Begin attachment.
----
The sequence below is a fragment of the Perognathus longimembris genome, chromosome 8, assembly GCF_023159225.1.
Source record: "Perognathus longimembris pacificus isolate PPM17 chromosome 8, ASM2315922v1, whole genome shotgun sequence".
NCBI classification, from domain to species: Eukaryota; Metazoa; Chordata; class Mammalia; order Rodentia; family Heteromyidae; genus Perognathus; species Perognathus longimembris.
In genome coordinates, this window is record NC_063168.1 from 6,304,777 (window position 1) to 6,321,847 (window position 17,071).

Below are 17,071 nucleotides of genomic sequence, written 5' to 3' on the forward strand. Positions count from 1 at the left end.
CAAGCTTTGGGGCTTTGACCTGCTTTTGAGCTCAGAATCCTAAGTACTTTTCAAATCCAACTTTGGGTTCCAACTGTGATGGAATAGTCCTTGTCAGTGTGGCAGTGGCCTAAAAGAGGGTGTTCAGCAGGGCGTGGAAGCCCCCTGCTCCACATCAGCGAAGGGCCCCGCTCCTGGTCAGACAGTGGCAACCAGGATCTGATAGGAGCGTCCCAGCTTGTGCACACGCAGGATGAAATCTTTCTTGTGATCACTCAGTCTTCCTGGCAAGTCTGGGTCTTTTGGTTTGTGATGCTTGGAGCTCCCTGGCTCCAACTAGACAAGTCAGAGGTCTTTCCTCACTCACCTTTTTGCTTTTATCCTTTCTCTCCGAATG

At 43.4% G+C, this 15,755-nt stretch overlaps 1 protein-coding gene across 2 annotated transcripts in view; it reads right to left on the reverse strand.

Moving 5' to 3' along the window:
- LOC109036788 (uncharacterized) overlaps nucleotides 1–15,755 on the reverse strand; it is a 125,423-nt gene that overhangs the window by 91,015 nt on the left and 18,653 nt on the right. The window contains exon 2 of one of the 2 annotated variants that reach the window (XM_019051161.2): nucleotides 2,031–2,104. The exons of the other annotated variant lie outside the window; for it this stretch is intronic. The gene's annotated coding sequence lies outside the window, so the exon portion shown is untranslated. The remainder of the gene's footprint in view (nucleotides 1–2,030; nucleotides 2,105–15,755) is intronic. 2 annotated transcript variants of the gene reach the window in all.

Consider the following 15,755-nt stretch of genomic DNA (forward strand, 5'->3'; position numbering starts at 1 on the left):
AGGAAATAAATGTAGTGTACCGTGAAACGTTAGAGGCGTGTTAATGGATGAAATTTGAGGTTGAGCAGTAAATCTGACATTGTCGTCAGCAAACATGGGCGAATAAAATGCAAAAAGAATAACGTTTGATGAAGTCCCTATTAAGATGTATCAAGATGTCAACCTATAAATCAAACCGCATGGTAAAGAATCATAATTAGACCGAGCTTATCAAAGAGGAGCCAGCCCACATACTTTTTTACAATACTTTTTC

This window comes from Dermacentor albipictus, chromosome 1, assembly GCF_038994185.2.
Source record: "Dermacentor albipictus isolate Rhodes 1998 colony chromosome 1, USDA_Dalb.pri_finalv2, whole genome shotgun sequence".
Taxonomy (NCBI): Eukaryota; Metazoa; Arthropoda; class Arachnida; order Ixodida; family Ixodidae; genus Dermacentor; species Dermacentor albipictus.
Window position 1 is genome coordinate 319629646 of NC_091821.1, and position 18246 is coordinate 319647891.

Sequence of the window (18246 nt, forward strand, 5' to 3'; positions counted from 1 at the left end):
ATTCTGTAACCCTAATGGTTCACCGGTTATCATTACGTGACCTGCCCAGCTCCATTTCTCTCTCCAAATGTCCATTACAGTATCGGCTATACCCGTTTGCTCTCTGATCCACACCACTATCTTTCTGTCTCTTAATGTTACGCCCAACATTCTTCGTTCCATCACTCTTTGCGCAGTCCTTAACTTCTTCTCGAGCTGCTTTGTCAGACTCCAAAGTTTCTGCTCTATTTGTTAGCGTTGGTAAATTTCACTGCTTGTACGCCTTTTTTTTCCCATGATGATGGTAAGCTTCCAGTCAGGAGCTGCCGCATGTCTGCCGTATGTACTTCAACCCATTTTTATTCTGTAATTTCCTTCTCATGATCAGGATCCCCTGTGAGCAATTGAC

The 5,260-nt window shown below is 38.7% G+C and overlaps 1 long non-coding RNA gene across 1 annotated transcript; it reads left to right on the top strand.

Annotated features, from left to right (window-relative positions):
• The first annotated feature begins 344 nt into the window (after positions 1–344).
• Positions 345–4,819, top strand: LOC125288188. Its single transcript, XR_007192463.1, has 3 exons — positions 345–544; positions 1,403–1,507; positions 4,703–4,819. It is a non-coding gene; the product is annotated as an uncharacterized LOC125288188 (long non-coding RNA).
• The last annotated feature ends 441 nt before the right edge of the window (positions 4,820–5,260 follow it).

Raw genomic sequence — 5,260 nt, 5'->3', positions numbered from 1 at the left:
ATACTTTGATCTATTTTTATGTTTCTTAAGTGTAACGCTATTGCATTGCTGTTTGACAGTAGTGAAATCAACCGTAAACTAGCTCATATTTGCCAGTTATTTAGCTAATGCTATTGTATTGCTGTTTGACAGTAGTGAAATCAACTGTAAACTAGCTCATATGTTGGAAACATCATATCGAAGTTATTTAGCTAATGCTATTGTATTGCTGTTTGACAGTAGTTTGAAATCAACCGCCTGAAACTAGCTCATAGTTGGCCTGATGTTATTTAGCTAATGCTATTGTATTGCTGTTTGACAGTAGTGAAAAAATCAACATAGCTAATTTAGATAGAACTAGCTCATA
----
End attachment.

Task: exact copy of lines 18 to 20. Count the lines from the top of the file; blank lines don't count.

The 5,260-nt window shown below is 38.7% G+C and overlaps 1 long non-coding RNA gene across 1 annotated transcript; it reads left to right on the top strand.

Annotated features, from left to right (window-relative positions):
• The first annotated feature begins 344 nt into the window (after positions 1–344).